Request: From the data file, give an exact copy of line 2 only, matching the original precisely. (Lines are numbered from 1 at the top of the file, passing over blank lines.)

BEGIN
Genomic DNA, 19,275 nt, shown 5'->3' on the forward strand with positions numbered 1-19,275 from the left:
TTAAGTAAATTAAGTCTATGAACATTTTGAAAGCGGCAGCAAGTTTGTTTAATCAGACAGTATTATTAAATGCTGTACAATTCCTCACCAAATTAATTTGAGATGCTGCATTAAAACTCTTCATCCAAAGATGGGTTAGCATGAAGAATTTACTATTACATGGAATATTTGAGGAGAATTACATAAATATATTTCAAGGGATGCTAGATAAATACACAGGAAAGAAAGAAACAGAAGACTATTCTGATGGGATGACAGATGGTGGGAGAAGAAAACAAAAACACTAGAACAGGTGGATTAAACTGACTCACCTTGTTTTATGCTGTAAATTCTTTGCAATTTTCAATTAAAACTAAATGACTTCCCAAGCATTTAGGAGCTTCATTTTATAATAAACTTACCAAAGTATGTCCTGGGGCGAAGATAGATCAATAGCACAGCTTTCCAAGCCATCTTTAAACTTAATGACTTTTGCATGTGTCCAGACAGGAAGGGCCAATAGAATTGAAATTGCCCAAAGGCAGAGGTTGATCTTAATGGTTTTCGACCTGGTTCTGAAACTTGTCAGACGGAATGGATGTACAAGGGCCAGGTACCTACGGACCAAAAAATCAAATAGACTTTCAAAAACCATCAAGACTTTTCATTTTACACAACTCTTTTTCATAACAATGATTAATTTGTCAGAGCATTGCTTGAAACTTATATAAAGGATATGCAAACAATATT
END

TTAAGTAAATTAAGTCTATGAACATTTTGAAAGCGGCAGCAAGTTTGTTTAATCAGACAGTATTATTAAATGCTGTACAATTCCTCACCAAATTAATTTGAGATGCTGCATTAAAACTCTTCATCCAAAGATGGGTTAGCATGAAGAATTTACTATTACATGGAATATTTGAGGAGAATTACATAAATATATTTCAAGGGATGCTAGATAAATACACAGGAAAGAAAGAAACAGAAGACTATTCTGATGGGATGACAGATGGTGGGAGAAGAAAACAAAAACACTAGAACAGGTGGATTAAACTGACTCACCTTGTTTTATGCTGTAAATTCTTTGCAATTTTCAATTAAAACTAAATGACTTCCCAAGCATTTAGGAGCTTCATTTTATAATAAACTTACCAAAGTATGTCCTGGGGCGAAGATAGATCAATAGCACAGCTTTCCAAGCCATCTTTAAACTTAATGACTTTTGCATGTGTCCAGACAGGAAGGGCCAATAGAATTGAAATTGCCCAAAGGCAGAGGTTGATCTTAATGGTTTTCGACCTGGTTCTGAAACTTGTCAGACGGAATGGATGTACAAGGGCCAGGTACCTACGGACCAAAAAATCAAATAGACTTTCAAAAACCATCAAGACTTTTCATTTTACACAACTCTTTTTCATAACAATGATTAATTTGTCAGAGCATTGCTTGAAACTTATATAAAGGATATGCAAACAATATT